Putting the patient first: Pharma & Patient Europe 2020

Oxford PharmaGenesis was delighted to attend the recent eyeforpharma Patient Summit 2020 earlier this month. As part of the ‘new normal’, the meeting this year was virtual, and content was available on demand. This allowed multiple members of the Patient Engagement Team to attend and gain insights on the latest in the patient engagement field. In addition, Sarah Griffiths co-moderated a roundtable discussion with Alan Thomas of Ataxia and Me. The topic of ‘How to move from ad-hoc to continuous dialogue with patients’ was discussed in depth, with animated and engaging conversations between multiple patient advocates and pharma representatives.

Roundtable highlights

The overriding message from patients and patient advocates was that building trust is imperative for effective communication, which is developed through the continuity and consistency of contact with pharma companies; dialogue should not be tokenistic and ad-hoc. To understand the therapy area and issues that patients face, involvement should begin before trials or other projects are even initiated, and compensation at fair market value is expected. Barriers to continuous dialogue with pharma include no single point of contact, or multiple people moves in teams resulting in discontinuity in patient communications, which was frustrating for pharma attendees too. Regulatory barriers were identified as the biggest issue in preventing straightforward contact with patients that need to be resolved. In addition, attendees considered how patient insights can be representative of the wider patient community and avoid ‘insight bias’. The voice of patients who aren’t usually part of the conversation, or are involved in patient groups, could be captured by tailoring communications and involving carers. Some patient groups struggle to communicate with members who have access barriers or prefer contact via phone or letter. Increasingly, patient groups are supporting other patient advocates in different therapy areas to give them a bigger platform. Looking to the future, the potential for wearables was flagged, which could facilitate continuous contact and connectivity, and could support the generation of broader patient insights.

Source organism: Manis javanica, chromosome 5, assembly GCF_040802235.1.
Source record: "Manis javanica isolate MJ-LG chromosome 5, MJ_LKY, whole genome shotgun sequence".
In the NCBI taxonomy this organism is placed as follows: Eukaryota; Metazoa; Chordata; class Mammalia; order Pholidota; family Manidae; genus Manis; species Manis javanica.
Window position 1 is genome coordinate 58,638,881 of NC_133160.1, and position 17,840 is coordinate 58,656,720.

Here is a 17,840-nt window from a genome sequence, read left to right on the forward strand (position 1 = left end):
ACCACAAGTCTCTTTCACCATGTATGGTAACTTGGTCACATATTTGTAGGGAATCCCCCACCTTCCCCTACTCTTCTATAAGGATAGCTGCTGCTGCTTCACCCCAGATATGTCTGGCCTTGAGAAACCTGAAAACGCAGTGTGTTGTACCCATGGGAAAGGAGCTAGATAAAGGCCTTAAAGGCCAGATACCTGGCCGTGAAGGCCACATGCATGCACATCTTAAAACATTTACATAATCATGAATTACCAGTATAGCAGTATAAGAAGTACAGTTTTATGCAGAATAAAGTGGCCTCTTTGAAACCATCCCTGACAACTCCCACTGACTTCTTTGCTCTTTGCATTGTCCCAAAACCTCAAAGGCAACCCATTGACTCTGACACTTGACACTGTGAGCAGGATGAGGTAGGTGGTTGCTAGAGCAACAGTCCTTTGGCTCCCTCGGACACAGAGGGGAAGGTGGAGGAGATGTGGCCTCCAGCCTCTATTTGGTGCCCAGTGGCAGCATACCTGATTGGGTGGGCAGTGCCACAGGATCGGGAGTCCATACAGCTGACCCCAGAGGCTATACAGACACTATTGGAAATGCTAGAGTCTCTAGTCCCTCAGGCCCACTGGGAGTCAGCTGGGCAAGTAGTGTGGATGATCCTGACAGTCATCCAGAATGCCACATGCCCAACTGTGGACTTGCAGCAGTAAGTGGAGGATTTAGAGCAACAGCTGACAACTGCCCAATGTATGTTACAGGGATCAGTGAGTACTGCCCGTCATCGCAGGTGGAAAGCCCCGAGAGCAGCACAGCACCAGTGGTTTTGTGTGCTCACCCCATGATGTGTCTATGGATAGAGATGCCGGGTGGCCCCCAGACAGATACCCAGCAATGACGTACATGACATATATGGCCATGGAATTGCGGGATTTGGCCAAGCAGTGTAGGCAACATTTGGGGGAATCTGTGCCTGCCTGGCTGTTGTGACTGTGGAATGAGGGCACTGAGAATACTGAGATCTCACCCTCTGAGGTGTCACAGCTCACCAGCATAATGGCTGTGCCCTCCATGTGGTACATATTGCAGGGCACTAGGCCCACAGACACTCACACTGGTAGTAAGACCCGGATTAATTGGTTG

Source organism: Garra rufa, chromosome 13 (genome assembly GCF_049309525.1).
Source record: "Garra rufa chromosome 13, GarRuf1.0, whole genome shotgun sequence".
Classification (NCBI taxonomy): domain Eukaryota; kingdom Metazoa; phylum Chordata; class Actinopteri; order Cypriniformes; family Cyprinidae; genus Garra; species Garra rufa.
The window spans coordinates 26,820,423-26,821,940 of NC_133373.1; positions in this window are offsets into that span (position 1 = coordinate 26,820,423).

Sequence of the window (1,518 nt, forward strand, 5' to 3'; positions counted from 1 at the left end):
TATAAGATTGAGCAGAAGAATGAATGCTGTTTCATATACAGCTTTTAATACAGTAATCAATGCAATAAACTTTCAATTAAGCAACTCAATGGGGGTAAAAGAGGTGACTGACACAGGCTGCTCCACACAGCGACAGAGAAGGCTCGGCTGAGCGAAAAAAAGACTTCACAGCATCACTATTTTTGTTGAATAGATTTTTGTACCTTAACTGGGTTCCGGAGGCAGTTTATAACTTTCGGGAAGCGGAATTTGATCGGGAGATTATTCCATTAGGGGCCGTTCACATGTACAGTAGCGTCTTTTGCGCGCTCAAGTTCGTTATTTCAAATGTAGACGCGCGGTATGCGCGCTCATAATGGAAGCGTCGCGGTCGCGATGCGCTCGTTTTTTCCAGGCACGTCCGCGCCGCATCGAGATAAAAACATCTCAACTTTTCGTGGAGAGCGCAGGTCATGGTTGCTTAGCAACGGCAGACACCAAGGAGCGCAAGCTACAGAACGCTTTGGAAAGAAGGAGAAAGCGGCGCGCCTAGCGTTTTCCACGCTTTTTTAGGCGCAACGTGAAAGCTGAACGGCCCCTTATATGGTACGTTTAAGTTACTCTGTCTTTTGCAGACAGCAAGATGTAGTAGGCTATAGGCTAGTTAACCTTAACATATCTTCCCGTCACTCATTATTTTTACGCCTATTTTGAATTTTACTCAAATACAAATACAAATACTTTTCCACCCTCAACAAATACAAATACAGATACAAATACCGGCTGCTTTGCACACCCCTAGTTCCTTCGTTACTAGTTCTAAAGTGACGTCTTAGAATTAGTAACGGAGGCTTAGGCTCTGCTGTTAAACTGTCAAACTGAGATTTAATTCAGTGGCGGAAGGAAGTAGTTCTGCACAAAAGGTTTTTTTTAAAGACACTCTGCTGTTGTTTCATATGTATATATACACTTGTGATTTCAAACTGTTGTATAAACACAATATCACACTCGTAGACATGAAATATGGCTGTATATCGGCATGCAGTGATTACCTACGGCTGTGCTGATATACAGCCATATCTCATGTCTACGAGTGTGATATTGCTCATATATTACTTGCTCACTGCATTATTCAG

Other key lessons from the summit

Some of the other resonating discussion points and lessons included:

  • Pharma needs to engage with patients from the start in preclinical research priority setting and clinical trial design.
  • There is significant power in organized patient advocacy for lobbying funding bodies and driving novel research, especially in rare diseases.
  • Researchers should work closely with patient organizations and seek their guidance regularly, using the experience and insight they can offer to build patient engagement strategies.
  • Data protection is a concern for patients, so it is important to be clear about how the patient’s data will be used.
  • Interjecting into patient discussions will only succeed in shutting down conversations; those who are engaging with patients need to develop a relationship by listening.
  • Patients are co-creators, not marketing segments, and pharma needs to treat patients as such.

Thanks to the flexible virtual format, it was great for multiple members of the Patient Engagement Team to attend the Virtual Patient Summit and to hear about new innovations in the field of patient engagement.